Published On: 30 October 2008Tags:

This briefing examines the maternity experiences of women from black and minority ethnic communities in the UK, drawing on both qualitative and quantitative research. It sets out to identify barriers that may disadvantage minoritised women and offers suggestions for service improvement, while recognising the great heterogeneity that exists within and between minority ethnic ‘groups’ and the need, therefore, for flexible and nuanced responses.

Key messages:

  • Significant ethnic inequalities in maternity outcomes persist in the UK, with some minority ethnic groups experiencing particular disadvantage
  • Determinants of ethnic health inequalities are multifactorial. However, there is evidence that current service provision contributes importantly to adverse outcomes for minority women
  • A number of barriers can be identified that undermine timely access to high quality care for many black and minority ethnic women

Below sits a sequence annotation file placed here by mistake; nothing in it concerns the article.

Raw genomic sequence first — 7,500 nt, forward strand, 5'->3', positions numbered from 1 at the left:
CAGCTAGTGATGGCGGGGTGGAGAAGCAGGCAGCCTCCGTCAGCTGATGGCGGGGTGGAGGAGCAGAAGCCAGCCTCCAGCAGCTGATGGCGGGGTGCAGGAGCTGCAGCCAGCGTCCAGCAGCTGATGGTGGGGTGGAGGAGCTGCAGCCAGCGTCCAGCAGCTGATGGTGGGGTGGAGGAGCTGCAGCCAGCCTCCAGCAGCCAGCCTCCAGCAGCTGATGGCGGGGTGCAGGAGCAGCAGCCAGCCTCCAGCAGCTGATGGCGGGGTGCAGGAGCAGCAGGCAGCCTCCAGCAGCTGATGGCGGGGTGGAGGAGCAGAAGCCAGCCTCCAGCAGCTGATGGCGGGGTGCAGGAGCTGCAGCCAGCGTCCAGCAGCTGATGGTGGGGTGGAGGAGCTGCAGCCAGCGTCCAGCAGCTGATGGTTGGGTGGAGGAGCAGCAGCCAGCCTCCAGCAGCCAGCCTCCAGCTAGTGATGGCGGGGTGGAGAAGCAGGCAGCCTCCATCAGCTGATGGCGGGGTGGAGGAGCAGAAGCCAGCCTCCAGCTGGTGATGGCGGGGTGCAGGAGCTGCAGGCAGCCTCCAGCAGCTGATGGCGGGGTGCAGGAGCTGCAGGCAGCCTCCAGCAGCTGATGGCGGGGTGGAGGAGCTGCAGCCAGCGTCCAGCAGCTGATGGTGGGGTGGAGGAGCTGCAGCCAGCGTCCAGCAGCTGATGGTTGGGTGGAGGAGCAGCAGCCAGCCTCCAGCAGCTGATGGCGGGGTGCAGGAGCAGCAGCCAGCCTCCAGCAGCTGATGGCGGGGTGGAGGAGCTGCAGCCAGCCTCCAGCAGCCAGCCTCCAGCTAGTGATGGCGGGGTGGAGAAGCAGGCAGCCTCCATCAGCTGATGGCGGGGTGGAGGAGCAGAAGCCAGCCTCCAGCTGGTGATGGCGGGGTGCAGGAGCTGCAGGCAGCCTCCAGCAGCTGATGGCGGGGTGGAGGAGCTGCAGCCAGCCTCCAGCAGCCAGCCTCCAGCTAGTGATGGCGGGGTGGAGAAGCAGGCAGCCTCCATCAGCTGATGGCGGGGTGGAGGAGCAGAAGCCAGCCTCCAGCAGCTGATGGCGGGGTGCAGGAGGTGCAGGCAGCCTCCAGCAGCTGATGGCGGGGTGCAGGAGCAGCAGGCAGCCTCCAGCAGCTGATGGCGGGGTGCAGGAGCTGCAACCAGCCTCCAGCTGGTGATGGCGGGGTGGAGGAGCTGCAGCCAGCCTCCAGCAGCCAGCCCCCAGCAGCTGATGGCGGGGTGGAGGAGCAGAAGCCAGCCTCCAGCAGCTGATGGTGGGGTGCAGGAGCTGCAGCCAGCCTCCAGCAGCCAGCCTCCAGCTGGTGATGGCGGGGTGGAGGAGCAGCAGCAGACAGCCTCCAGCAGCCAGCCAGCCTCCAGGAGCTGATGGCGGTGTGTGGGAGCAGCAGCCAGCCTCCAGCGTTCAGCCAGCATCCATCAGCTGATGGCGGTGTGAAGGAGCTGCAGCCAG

• Commissioners, managers and practitioners need to know their local population and consult and engage with service users in order to address inequalities


  • Persistent ethnic inequalities in maternity outcomes and experiences
  • Ethnic disparities in access to and receipt of maternity services
  • Barriers to high quality care and satisfaction with services
  • Effective utilisation of population profiling and patient consultation
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Author(s): Kuldip K. Bharj; Sarah Salway
Briefing series: Better Health Briefing Paper 11
Publisher: Race Equality Foundation
Publication date:  October 2008